This enthusiastically received collection contains Isaiah Berlin's appreciation of seventeen people of unusual distinction in the intellectual or political world - sometimes in both. The names of many of them are familiar - Winston Churchill, Franklin D. Roosevelt, Chaim Weizmann, Albert Einstein, L. B. Namier, J. L. Austin, Maurice Bowra. with the exception of Roosevelt he met them all, and he knew many of them well. For this new edition four new portraits have been added, including recollections of Virginia woolf and Edmund Wilson. The volume ends with a vivid and moving account of Berlin's meetings in Russia with Boris Pasternak and Anna Akhmatova in 1945 and 1956. As Alan Ryan wrote in the Sunday Times, 'This last essay, in particular, is simply stunning. ' 'An enthralling collection. . . It is hard to think of any other writer who is so penetrating, so amusing, and yet so entirely free of malice. ' Anthony Storr, SPECTATOR 'This splendid book brings the past to life. . . It bears the distinctive stamp of one of the grear thinkers and writers of the age. ' NEW YORK BOOK REVIEW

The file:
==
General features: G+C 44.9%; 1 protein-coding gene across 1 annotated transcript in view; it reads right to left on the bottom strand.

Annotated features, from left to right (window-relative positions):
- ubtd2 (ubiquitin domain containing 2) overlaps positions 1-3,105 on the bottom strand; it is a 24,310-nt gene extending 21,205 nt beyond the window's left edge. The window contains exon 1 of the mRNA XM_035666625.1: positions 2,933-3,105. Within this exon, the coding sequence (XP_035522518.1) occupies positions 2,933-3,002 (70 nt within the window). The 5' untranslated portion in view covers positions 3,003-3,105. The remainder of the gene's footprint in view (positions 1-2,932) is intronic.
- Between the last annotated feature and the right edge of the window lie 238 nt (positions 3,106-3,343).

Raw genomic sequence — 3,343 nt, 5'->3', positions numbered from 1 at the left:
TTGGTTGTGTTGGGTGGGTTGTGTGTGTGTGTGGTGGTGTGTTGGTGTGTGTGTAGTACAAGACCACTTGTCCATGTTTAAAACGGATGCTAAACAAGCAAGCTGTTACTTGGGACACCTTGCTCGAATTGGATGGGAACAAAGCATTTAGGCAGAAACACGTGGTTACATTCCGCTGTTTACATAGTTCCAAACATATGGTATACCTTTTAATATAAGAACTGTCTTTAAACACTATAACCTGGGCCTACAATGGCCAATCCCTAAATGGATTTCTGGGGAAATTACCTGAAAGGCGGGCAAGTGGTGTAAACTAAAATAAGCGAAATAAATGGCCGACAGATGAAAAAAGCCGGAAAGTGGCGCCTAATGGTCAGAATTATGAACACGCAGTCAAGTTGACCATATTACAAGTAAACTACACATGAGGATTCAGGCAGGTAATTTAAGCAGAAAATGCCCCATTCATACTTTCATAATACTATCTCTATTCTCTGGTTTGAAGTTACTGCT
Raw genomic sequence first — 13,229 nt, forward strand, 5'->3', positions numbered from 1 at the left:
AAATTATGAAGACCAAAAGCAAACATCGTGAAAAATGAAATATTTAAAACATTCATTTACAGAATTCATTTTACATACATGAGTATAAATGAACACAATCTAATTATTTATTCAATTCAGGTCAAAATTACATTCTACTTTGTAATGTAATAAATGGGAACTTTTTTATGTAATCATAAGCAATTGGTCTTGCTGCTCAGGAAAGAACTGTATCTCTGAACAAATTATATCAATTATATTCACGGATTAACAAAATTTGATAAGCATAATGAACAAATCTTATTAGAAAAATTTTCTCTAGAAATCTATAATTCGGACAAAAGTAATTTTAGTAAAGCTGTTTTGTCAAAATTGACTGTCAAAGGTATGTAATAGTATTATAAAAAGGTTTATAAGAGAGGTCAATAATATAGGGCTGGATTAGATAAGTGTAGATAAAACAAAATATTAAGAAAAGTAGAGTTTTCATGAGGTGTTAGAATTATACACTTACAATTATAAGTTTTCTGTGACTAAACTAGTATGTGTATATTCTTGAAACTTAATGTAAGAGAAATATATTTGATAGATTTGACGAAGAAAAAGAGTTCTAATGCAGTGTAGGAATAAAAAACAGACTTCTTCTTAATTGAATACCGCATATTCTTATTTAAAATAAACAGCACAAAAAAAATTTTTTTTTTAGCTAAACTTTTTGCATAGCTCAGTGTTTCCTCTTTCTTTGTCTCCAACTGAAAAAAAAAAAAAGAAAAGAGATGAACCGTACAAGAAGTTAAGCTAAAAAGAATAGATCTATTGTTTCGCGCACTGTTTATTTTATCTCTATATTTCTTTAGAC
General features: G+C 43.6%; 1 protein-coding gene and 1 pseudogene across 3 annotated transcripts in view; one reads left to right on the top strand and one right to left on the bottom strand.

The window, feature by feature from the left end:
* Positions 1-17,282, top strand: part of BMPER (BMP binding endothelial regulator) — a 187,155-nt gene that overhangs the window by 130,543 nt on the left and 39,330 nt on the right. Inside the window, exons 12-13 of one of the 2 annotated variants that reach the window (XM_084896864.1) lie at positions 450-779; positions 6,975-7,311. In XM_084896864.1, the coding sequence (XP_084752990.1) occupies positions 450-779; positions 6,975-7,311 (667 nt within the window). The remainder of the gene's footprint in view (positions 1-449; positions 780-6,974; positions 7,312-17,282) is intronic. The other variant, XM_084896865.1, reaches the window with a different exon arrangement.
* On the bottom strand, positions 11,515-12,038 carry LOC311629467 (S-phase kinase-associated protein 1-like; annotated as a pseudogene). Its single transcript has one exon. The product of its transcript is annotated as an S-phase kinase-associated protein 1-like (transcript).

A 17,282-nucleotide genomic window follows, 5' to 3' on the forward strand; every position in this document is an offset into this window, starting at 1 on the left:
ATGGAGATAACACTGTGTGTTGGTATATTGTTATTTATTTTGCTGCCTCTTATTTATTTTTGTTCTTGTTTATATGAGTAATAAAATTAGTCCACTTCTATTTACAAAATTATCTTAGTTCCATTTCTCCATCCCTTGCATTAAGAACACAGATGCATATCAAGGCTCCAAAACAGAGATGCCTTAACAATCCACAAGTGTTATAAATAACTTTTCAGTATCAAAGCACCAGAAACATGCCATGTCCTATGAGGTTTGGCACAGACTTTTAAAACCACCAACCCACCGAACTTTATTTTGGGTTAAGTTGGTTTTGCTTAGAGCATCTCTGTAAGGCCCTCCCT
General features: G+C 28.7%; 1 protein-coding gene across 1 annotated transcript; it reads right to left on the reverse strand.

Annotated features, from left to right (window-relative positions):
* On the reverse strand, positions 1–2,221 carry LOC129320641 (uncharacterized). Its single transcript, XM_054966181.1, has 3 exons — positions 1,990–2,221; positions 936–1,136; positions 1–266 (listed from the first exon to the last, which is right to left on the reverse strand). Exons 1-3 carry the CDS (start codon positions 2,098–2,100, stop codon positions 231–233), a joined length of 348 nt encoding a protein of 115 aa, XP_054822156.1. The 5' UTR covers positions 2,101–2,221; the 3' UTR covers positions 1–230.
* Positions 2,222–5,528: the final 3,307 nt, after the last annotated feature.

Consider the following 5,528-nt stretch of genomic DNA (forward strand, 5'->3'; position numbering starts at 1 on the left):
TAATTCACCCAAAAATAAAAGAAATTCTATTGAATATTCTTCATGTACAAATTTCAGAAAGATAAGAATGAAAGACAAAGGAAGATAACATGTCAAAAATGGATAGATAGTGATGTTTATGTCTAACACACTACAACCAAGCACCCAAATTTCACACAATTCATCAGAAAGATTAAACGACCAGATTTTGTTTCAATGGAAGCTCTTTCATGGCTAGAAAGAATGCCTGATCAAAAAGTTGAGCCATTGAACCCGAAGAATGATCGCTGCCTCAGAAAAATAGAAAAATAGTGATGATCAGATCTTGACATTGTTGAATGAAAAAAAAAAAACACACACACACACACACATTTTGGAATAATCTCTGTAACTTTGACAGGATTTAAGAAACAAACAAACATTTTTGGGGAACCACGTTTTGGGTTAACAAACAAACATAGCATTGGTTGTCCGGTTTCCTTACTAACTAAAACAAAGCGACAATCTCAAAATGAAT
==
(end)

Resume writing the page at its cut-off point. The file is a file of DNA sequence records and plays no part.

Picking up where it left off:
Isaiah Berlin was born in Riga, now capital of Latvia, in 1909. When he was six, his family moved to Russia, and in Petrograd in 1917 Berlin witnessed both Revolutions - Social Democratic and Bolshevik. In 1921 he and his parents emigrated to England, where he was educated at St Paul's School, London, and Corpus Christi College, Oxford. Apart from his war service in New York, Washington, Moscow and Leningrad, he remained at Oxford thereafter - as a Fellow of All Souls, then of New College, as Chichele Professor of Social and Political Theory, and as founding President of Wolfson College. He also held the Presidency of the British Academy. His published work includes Karl Marx, Russian Thinkers, Concepts and Categories, Against the Current, Personal Impressions, The Sense of Reality, The Proper Study of Mankind, The Roots of Romanticism, The Power of Ideas, Three Critics of the Enlightenment, Freedom and Its Betrayal, Liberty, The Soviet Mind and Political Ideas in the Romantic Age. As an exponent of the history of ideas he was awarded the Erasmus, Lippincott and Agnelli Prizes; he also received the Jerusalem Prize for his lifelong defence of civil liberties. He died in 1997.